The labour market in Flanders is also moving in the desired direction. Recent statistics of the VDAB demonstrate that in 2019 Flanders had 196,433 unemployed non-working jobseekers. On an annual basis, the Flemish unemployment rate decreases by 10,852 units or 5.2%, as reported by the VDAB. The jobseekers with an unemployment benefit application represent 64.0% of the Flemish registered labour reserve, young people in employment for 8.6%, freely registered jobseekers for 14.7% and the group 'Other' for 12.7%. Other' includes part-time learners without a job as well as job-seekers with a living wage, recognised refugees with integration income who register as jobseekers are added to 'Other'. The jobseeker with an unemployment benefit application decreases by 7.1%, the decrease in the period of occupational integration of young people is more than 5 percentage points lower than the average and amounts to 13.3%. For the other two groups we note an increase, for the freely registered jobseekers this is an increase of 2.6%, for the group 'Other' an increase of 2.3%. The annual difference in both groups is more than 5 percentage points higher than the average.
Unemployment among young people and the middle-age group fell by 7.4% and 6.4% in 2019. The slower decrease among the over -50s (-1.4%) results from the longer availability for the labour market due to changes in the regulations and the increase in the number of over -50s in the Flemish population due to the ageing of the population. The upward effect of this is concentrated among the over -60s (+26.9%). The 50- to 55-year-olds and the 55- to 60-year-olds do score lower (-9.0% and -15.2%). 56,395 or 28.7% of the jobseekers have a migration background. Unemployment among foreigners decreases by 1.2% on an annual basis, while unemployment among native Dutch people decreases by 6.8%.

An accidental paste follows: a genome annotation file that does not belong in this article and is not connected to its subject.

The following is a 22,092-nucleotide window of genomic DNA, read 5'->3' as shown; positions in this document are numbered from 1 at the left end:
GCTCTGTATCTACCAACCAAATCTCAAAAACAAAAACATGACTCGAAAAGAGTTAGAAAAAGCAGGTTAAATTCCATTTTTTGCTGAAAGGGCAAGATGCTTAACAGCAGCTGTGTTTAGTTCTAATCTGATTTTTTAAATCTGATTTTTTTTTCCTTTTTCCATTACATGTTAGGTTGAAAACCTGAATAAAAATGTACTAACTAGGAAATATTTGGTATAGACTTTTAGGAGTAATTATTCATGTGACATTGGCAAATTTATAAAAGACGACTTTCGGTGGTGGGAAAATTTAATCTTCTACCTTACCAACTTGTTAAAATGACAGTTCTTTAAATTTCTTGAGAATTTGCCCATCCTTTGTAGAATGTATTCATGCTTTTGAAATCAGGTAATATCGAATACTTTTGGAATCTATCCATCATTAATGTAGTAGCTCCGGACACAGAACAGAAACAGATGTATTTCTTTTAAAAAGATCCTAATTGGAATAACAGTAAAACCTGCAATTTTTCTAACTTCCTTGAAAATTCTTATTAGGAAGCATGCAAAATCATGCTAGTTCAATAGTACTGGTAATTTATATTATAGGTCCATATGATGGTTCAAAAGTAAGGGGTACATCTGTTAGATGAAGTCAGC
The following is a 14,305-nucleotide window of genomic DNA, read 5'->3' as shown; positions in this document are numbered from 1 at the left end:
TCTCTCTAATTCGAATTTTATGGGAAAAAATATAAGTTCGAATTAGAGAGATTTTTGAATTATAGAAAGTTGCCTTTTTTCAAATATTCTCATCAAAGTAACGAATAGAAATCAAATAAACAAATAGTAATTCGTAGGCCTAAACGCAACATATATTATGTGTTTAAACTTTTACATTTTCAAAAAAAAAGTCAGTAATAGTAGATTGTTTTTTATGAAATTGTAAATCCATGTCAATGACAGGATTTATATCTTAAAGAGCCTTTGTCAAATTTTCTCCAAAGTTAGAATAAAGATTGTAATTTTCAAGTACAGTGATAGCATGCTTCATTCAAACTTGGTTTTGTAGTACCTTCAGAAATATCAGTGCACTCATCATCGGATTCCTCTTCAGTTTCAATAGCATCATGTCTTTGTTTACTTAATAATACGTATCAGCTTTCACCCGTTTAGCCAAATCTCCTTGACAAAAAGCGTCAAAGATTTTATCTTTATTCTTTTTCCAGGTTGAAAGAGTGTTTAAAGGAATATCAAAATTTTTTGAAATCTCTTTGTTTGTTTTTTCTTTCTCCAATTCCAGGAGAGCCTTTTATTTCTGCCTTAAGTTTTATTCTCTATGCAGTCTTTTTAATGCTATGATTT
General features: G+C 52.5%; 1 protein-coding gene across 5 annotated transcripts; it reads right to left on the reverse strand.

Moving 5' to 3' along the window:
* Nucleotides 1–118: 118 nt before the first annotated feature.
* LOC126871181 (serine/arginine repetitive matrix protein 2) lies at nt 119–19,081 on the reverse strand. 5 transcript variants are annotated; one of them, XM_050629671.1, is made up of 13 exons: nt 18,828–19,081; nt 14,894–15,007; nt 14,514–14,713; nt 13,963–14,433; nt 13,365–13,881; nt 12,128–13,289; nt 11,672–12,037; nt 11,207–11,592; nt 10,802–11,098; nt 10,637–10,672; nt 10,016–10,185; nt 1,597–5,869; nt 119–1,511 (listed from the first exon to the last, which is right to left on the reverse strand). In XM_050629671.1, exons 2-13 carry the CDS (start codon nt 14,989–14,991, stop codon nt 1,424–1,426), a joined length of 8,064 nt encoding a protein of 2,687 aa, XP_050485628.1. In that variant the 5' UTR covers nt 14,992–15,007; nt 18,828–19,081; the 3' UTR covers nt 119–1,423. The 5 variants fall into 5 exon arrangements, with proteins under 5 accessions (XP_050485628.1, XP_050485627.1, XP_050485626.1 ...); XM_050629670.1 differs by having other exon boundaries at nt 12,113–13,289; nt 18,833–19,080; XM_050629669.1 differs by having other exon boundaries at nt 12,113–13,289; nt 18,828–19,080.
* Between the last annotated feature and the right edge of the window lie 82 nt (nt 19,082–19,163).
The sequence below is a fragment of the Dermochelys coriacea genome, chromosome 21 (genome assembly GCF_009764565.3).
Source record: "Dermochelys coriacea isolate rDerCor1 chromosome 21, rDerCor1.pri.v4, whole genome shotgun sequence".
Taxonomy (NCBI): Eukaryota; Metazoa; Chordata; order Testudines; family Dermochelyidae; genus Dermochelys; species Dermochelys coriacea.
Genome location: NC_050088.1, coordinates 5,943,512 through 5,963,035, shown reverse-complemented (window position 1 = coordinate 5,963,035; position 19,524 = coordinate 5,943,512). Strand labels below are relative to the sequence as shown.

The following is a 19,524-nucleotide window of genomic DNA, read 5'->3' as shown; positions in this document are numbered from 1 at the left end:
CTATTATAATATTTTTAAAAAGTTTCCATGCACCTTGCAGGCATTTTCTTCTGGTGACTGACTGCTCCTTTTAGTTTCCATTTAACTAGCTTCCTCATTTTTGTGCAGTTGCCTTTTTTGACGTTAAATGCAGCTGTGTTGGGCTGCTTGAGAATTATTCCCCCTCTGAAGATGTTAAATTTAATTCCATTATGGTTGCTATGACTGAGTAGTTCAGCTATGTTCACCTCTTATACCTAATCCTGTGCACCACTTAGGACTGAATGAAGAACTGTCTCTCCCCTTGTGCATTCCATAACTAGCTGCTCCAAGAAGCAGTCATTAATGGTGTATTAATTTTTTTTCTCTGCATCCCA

Youth employment Flanders
In 2019, the Flemish youth unemployment rate is approaching thanks to the recovering economy, the generational change and later entry into the labour market of young people, back the very low level of 2008. The economic situation in recent years has created a favourable starting point for young people. In addition the exit of the baby-boom generation ensures a large replacement demand that also clashes on sparsely populated inflow age cohorts. The later entry into the labour market as a result of a rising participation in education, but also because young people do longer over the course of their studies, also bears to a reduction in youth unemployment. The ageing and dejuvenation in combination with the thriving economy inevitably leads to a "War on Talent", the labour market watchers shout in chorus.
Youth unemployment in Flanders exceeds the total unemployment rate. In 2019, Flanders has an unemployment rate of 17,73% for young people under the age of 25. At the same moment, the overall unemployment rate in Flanders was 7,48%. 22,15% of the total number of unemployed jobseekers was younger than 25 (source: arvastat VDAB).
EUROSTAT conducted a survey by the entire population older than 15 year-old. According to the EUROSTAT data, 7,5% of the 18-25 year-olds in the Flemish Community don’t have a certificate of secondary education and are not in education (Numbers come from Department Education and Training, EUROSTAT).
Furthermore, the situation of low-educated young people and young people with a migration background in particular is not rosy. A successful employment policy starts at school. Too many young people leave education without a degree or certificate and consequently miss out on labour market opportunities.
The Flemish Youth and Children’s Rights Policy Plan (2015-2019) mentions the following challenges:
- supporting young people towards sustainable employment
- providing high quality employment to ensure the opportunity to lead a qualitative life
The Labour Law of 16 March 1971 is regulated at federal level (Arbeidswet van 16 maart 1971). The Law is wide ranging and consists of individual and collective labour law, labour regulations and regulations covering well-being at work.
For the purposes of this law, "young employees" means: underage workers who are 15 years or older and who are no longer subject to full-time compulsory education. However, the King may make the provisions of this law relating to young employees applicable to employees between the ages of 18 and 21, if necessary under conditions to be determined by him.